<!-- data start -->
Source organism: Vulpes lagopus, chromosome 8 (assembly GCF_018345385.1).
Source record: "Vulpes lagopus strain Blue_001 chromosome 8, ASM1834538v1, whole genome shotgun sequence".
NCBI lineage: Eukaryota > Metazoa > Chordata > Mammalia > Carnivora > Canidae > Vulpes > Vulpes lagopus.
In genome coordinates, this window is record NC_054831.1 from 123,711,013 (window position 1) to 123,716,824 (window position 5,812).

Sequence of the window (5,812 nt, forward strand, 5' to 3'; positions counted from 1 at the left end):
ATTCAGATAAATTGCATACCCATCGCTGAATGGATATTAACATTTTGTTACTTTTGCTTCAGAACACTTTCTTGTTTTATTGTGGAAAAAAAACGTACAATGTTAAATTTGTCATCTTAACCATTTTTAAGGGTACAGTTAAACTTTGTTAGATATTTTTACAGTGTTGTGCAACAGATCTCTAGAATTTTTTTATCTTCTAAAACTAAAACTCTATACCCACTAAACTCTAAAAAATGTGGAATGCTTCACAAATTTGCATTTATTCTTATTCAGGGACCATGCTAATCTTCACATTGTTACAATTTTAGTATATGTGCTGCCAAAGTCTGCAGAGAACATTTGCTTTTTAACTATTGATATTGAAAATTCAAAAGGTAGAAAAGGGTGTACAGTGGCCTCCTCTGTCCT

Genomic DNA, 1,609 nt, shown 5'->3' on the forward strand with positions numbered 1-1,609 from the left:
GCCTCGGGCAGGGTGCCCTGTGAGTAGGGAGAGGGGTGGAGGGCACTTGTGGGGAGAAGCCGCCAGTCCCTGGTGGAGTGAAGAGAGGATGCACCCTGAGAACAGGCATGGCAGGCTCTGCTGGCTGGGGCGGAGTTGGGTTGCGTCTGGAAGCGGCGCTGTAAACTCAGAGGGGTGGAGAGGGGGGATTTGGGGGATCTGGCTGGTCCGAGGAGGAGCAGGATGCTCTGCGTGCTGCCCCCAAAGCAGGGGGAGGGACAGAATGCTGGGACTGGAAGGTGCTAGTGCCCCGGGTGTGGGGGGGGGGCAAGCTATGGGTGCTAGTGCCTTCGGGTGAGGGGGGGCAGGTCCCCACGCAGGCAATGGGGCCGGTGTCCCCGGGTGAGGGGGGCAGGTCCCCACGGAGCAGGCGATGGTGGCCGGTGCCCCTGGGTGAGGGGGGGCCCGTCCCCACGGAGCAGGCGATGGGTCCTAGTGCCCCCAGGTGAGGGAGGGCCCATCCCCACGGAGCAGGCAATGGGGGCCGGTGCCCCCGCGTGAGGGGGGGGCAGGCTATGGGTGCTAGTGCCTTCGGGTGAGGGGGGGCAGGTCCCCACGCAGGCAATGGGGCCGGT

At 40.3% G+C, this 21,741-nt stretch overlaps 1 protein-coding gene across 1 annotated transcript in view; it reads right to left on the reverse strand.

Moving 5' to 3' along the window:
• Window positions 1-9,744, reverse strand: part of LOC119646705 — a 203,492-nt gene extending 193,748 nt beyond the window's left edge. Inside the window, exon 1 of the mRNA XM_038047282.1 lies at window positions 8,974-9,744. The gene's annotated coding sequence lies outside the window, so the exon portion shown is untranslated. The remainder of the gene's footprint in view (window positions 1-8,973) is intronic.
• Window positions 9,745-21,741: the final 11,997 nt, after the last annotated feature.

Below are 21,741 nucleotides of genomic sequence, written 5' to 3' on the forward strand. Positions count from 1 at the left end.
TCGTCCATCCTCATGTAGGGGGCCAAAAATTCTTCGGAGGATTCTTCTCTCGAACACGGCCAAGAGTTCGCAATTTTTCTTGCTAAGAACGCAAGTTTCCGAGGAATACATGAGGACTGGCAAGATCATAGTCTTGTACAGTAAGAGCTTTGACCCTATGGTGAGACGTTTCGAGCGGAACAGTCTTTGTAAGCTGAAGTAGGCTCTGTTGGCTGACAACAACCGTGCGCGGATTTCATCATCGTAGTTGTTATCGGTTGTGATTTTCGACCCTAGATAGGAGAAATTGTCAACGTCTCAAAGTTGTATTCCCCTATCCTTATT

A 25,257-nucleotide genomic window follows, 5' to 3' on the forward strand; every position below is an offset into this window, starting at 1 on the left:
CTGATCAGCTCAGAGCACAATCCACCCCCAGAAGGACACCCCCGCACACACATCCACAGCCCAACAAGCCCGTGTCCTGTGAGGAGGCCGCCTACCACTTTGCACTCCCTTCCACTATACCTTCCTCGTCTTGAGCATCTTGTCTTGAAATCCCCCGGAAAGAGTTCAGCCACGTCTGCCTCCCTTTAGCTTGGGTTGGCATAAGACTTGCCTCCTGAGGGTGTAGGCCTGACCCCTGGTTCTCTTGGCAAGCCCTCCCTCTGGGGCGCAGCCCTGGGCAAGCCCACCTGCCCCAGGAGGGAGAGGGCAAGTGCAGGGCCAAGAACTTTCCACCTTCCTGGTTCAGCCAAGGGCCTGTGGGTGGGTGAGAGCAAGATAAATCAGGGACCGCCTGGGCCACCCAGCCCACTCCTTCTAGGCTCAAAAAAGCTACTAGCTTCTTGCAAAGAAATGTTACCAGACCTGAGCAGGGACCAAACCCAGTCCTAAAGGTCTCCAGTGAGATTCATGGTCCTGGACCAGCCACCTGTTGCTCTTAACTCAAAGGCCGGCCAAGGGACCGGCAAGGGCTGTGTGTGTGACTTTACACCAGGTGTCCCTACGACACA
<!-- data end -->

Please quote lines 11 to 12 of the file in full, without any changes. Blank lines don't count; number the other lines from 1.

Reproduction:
• Window positions 1-9,744, reverse strand: part of LOC119646705 — a 203,492-nt gene extending 193,748 nt beyond the window's left edge. Inside the window, exon 1 of the mRNA XM_038047282.1 lies at window positions 8,974-9,744. The gene's annotated coding sequence lies outside the window, so the exon portion shown is untranslated. The remainder of the gene's footprint in view (window positions 1-8,973) is intronic.
• Window positions 9,745-21,741: the final 11,997 nt, after the last annotated feature.